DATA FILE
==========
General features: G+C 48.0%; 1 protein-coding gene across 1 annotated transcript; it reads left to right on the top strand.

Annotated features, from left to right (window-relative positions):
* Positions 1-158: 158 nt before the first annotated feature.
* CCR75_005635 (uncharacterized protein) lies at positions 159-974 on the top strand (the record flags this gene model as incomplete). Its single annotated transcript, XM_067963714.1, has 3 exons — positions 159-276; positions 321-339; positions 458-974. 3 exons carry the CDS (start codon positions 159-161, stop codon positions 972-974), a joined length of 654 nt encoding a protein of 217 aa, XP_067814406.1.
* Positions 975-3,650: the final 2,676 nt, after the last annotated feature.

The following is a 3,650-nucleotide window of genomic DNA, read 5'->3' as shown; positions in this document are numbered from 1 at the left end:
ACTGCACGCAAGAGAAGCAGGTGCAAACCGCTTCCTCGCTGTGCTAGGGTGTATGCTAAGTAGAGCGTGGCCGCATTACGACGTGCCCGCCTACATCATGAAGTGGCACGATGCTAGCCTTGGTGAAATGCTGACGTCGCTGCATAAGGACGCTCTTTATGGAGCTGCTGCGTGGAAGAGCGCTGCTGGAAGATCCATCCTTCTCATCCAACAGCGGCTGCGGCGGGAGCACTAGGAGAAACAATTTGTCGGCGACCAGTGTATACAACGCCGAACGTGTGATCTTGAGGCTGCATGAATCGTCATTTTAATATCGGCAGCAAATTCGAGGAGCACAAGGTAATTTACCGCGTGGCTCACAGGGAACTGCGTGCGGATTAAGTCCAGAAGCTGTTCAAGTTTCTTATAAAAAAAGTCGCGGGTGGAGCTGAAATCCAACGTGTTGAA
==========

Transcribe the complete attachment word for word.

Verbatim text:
General features: G+C 48.0%; 1 protein-coding gene across 1 annotated transcript; it reads left to right on the top strand.

Annotated features, from left to right (window-relative positions):
* Positions 1-158: 158 nt before the first annotated feature.
* CCR75_005635 (uncharacterized protein) lies at positions 159-974 on the top strand (the record flags this gene model as incomplete). Its single annotated transcript, XM_067963714.1, has 3 exons — positions 159-276; positions 321-339; positions 458-974. 3 exons carry the CDS (start codon positions 159-161, stop codon positions 972-974), a joined length of 654 nt encoding a protein of 217 aa, XP_067814406.1.
* Positions 975-3,650: the final 2,676 nt, after the last annotated feature.

The following is a 3,650-nucleotide window of genomic DNA, read 5'->3' as shown; positions in this document are numbered from 1 at the left end:
ACTGCACGCAAGAGAAGCAGGTGCAAACCGCTTCCTCGCTGTGCTAGGGTGTATGCTAAGTAGAGCGTGGCCGCATTACGACGTGCCCGCCTACATCATGAAGTGGCACGATGCTAGCCTTGGTGAAATGCTGACGTCGCTGCATAAGGACGCTCTTTATGGAGCTGCTGCGTGGAAGAGCGCTGCTGGAAGATCCATCCTTCTCATCCAACAGCGGCTGCGGCGGGAGCACTAGGAGAAACAATTTGTCGGCGACCAGTGTATACAACGCCGAACGTGTGATCTTGAGGCTGCATGAATCGTCATTTTAATATCGGCAGCAAATTCGAGGAGCACAAGGTAATTTACCGCGTGGCTCACAGGGAACTGCGTGCGGATTAAGTCCAGAAGCTGTTCAAGTTTCTTATAAAAAAAGTCGCGGGTGGAGCTGAAATCCAACGTGTTGAA